By Dancho Danchev
Sticking to their proven tactic of systematically rotating the impersonated brands, cybercriminals are currently spamvertising millions of emails impersonating PayPal, in an attempt to trick its users into downloading and executing the malicious attachment found in the legitimate looking email.
Screenshot of the spamvertised email:
Detection rate for the malicious archive: MD5: 9c2f2cabf00bde87de47405b80ef83c1 – detected by 39 out of 43 antivirus scanners as Backdoor.Win32.Androm.fm. Once executed, the sample opens a backdoor on the infected host, allowing cybercriminals to gain complete control over the infected host.
Go through related analyses of spamvertised malicious campaigns impersonating PayPal:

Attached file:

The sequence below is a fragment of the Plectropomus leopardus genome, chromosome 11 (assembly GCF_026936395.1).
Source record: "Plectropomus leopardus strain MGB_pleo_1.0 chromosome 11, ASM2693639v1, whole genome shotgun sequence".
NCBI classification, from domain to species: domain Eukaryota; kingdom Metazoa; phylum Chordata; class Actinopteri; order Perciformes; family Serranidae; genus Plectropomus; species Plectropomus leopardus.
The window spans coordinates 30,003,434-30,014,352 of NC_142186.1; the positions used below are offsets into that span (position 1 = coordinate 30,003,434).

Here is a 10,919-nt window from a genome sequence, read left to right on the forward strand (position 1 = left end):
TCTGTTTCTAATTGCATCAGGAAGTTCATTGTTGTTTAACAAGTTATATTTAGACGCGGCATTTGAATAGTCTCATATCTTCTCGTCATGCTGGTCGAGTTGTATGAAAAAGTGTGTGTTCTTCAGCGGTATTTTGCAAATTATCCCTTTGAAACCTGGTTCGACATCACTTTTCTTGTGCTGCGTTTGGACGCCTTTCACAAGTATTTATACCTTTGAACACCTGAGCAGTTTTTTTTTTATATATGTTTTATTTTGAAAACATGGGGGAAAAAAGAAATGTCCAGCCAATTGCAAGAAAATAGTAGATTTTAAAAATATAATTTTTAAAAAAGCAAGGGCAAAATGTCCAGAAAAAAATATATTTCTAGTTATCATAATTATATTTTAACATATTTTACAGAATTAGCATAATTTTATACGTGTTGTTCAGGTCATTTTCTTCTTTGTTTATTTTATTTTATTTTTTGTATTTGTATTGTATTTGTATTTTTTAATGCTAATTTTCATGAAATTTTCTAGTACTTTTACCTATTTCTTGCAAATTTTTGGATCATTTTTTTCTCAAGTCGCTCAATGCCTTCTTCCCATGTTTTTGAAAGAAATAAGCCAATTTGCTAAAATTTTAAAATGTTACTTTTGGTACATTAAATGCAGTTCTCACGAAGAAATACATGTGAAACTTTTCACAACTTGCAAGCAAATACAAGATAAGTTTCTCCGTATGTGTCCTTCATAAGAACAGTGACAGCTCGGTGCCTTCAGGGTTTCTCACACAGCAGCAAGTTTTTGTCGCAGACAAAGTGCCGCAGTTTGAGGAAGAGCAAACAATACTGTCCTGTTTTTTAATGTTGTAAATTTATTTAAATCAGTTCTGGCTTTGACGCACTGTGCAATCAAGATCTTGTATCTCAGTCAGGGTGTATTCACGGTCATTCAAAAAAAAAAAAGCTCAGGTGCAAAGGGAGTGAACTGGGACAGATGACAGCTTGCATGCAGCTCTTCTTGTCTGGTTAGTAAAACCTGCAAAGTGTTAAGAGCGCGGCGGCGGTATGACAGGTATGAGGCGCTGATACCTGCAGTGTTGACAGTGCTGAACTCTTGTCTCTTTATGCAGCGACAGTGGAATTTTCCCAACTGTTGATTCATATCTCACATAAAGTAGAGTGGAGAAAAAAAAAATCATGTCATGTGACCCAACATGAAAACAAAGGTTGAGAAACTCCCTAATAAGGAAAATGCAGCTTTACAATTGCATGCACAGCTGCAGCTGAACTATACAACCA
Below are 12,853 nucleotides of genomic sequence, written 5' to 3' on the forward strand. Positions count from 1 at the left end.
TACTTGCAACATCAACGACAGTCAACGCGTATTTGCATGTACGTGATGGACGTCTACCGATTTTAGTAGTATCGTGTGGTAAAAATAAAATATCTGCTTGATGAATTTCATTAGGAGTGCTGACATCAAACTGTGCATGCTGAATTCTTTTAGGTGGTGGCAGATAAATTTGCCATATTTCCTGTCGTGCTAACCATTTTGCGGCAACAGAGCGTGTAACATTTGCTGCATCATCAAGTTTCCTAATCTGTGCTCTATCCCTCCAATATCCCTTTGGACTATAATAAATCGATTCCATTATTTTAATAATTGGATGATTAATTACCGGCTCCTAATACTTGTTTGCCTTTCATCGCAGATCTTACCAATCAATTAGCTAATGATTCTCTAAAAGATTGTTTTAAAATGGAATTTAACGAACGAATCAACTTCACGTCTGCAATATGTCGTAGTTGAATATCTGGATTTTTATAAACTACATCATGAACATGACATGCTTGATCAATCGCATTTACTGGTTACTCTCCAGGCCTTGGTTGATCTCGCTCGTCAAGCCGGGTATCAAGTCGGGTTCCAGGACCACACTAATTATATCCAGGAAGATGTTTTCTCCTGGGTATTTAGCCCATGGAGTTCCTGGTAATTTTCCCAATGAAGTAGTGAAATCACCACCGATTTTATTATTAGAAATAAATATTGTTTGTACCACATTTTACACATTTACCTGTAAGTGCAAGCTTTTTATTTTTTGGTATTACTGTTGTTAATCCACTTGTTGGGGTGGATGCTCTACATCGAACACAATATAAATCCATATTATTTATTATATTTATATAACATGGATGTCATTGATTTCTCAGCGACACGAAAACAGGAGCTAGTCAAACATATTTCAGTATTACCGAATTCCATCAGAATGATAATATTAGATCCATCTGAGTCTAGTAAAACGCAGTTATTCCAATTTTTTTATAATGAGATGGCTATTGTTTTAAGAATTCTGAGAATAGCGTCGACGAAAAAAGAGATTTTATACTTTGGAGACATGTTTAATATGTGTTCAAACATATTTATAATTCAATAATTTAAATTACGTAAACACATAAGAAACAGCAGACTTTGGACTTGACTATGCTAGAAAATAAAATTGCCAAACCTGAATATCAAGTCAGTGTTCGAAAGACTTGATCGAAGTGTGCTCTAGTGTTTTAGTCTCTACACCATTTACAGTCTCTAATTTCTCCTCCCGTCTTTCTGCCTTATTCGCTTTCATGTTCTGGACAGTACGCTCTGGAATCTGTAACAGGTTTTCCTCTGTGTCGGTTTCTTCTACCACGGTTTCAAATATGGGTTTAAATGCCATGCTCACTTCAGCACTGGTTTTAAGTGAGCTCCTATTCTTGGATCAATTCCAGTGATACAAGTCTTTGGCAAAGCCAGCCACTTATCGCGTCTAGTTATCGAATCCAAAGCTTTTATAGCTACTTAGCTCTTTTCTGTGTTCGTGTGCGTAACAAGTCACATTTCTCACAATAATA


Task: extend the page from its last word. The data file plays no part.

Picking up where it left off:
- Spamvertised ‘PayPal has sent you a bank transfer’ themed emails lead to Black Hole exploit kit
- Spamvertised ‘Confirm PayPal account” notifications lead to phishing sites
- Spamvertised ‘Your Paypal Ebay.com payment’ emails serving client-side exploits and malware
- Cybercriminals spamvertise PayPay themed ‘Notification of payment received’ emails, serve malware
Webroot SecureAnywhere users are proactively protected from these threats.